In 1810, Mr. Brewster was married to a daughter of the Macpherson who gained both applause and obloquy by his real or pretended translations of Ossianic poetry. For some time after his marriage the philosopher resided in Edinburgh, and then removed to a small estate he had bought in Roxburghshire, not far from Melrose Abbey. Allery was the name he gave to his new abode, which commanded a fine stretch of country backed by the Eildon Hills, and had the additional advantage of being favourably situated for intercourse with Abbotsford and other seats of distinguished literary men. This picturesque spot was held by him until 1838, when he was made Principal of the United College of St. Salvador and St. Leonard, in St. Andrews; an appointment which necessitated his removal to that city. He occupied the house in which the famous George Buchanan once studied and wrote, and was in the midst of antiquities replete with the interest of great names and startling events. He could scarcely have gone to a place more suitable for a man of studious habits than St. Andrews. The long, parallel streets are almost cloister-like in their quietness; the wide beach, the sands of which glisten in the sunlight as if strewn with particles of silver, with the blue sweep of the noble bay, afford an ample scene for meditation or recreation; the stern masonry of the old castle, the fragmentary glories of the Cathedral, and the gaunt tower of St. Regulus, carry the mind back to days when prelates vied with kings in power and pomp; and in the cathedral yard are numerous historic tombs, one of which bears the honoured name of Samuel Rutherford, and cannot be seen without a throb of emotion by those who have yielded to the lovely charm of his “Letters.”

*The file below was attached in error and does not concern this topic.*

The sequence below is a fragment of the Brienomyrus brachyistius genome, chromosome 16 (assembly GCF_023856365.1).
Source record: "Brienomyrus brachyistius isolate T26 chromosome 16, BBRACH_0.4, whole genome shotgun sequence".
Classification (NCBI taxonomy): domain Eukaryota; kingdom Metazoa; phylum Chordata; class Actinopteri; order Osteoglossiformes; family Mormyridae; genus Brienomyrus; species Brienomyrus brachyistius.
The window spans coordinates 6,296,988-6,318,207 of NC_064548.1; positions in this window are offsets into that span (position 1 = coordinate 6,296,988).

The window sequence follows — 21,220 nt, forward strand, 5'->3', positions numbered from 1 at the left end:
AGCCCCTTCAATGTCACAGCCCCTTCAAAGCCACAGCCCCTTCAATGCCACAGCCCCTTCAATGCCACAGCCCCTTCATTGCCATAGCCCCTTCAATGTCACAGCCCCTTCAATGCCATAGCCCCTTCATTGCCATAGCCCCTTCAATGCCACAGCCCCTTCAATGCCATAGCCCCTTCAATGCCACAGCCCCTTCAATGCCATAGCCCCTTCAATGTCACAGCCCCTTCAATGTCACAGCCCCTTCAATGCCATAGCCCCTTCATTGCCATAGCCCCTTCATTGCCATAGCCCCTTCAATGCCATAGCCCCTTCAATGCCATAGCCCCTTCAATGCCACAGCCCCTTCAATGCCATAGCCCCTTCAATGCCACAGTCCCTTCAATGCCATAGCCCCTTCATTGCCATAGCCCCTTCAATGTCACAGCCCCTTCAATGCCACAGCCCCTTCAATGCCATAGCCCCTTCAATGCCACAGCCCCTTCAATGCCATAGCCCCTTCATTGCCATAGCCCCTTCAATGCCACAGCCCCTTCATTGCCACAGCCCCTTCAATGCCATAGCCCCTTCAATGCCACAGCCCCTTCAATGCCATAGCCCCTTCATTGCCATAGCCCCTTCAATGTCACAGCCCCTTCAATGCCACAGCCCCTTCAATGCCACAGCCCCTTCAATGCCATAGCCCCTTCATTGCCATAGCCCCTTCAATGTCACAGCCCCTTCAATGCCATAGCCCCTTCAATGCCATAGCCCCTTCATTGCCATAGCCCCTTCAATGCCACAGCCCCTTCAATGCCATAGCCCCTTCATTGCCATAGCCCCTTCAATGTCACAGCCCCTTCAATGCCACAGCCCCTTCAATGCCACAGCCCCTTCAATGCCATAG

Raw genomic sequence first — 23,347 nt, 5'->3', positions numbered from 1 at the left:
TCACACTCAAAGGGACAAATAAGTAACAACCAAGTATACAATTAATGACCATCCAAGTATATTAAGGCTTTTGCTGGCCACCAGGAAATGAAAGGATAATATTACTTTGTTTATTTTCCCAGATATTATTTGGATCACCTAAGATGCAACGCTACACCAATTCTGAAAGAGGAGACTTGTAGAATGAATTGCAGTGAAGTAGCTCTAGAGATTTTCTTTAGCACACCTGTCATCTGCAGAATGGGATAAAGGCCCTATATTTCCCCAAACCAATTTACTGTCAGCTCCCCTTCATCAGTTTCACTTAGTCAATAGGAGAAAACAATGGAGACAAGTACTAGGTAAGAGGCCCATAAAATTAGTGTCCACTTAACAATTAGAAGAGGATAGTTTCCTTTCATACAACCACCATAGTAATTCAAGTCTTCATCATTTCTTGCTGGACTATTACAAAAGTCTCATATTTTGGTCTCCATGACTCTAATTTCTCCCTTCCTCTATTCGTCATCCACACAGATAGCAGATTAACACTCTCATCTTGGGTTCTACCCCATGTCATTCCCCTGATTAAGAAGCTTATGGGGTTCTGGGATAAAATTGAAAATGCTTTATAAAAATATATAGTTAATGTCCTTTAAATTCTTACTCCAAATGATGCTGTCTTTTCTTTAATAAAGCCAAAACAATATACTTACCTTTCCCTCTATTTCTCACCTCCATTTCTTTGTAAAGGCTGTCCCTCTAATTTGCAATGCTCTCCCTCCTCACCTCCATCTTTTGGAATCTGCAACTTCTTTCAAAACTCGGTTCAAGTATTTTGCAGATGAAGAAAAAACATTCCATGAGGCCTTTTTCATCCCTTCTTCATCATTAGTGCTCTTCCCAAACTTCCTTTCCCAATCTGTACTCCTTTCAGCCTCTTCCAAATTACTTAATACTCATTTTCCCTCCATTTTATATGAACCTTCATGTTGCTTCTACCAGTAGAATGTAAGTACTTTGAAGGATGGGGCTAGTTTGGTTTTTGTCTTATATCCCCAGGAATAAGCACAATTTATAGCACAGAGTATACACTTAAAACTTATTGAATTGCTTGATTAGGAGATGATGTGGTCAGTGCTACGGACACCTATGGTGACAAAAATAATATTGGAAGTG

Whether in Allery or St. Andrews, Mr. Brewster was ever busy with his scientific labours, and by his success in them won distinctions from almost every part of Europe, and the honour of knighthood from William IV.; while geography took charge of his name, giving it to a cape in the Arctic, and a river in the Antarctic region. He could almost have said with Lord Bacon, "1 have taken all knowledge to be my province.” Few subjects, relating either to the heavens or the earth, escaped his attention; but it was in the domain of light and optics that he found his most congenial tasks, and made discoveries which were hailed as new glories for science. While engaged in his favourite studies, lie invented an instrument which, though of no utility unless to pattern designers, has given pleasure in tens of thousands of dwellings. This was the kaleidoscope, the appearance of which caused immense excitement. The tube, with its endless variation of form and colour, was sought by all ranks and ages, from peers to peasants, from grave philosophers to little children. Kaleidoscopes could not be made with sufficient rapidity to meet the demand. Shops were besieged, and people left their money in order to insure the coveted article. But the inventor gained no pecuniary advantage; means were adopted to evade the patent he took out, and though it was said he ought to have realised one hundred thousand pounds, he was not profited to the extent of a single farthing. Sir David Brewster also gave to the stereoscope its present form, for though the principle of binocular vision had been long understood, and though instruments had been made by which two pictures had been brought into one view, and their objects set in apparent relief, he was the first to bring out the instrument now in universal use. One of these he took to Paris, where its adaptation to photography was at once appreciated. Crowds flocked to see the wonders effected by the twofold lens, and the instrument soon became extensively popular. His optical researches also led him to make considerable improvements in the illumination of lighthouses. Great difficulties were placed in the way of the adoption of these improvements, and even his claim as the originator of the dioptric apparatus was acrimoniously denied in favour of a Frenchman ; but his services were recognised after, if not before, his death, and a high authority has said: “Every lighthouse that burns round the shores of the British Empire is a shining witness to the usefulness of Brewster’s life.” Sir David Brewster was not only a scientific but also a literary man. His first great work, projected while he was comparatively young, was the “Edinburgh Encyclopaedia" for which he wrote many articles. He was involved in immense troubles by want of punctuality, and even utter neglect, on the part of numbers who had promised articles, and pecuniarily the work was a failure but it remains as a fine monument of the editor’s daring and his intellectual energy. Thomas Chalmers was asked to be a contributor. At that time he was but little interested in the themes proper to his ministerial office: Mathematics had greater charms for him than Theology, and he made choice of Trigonometry as his subject for the “Encyclopaedia.” But the death of a beloved sister touched his heart, and he requested permission to write the article “ Christianity.” This article has interest as being his first purely religious composition for the press, and as indicating an important crisis in his spiritual history. Though it has reference more to the buttresses than to the inner glories of Christianity, the studies necessary to its production brought him into closer contact with truths on which he had hitherto looked with philosophic disdain.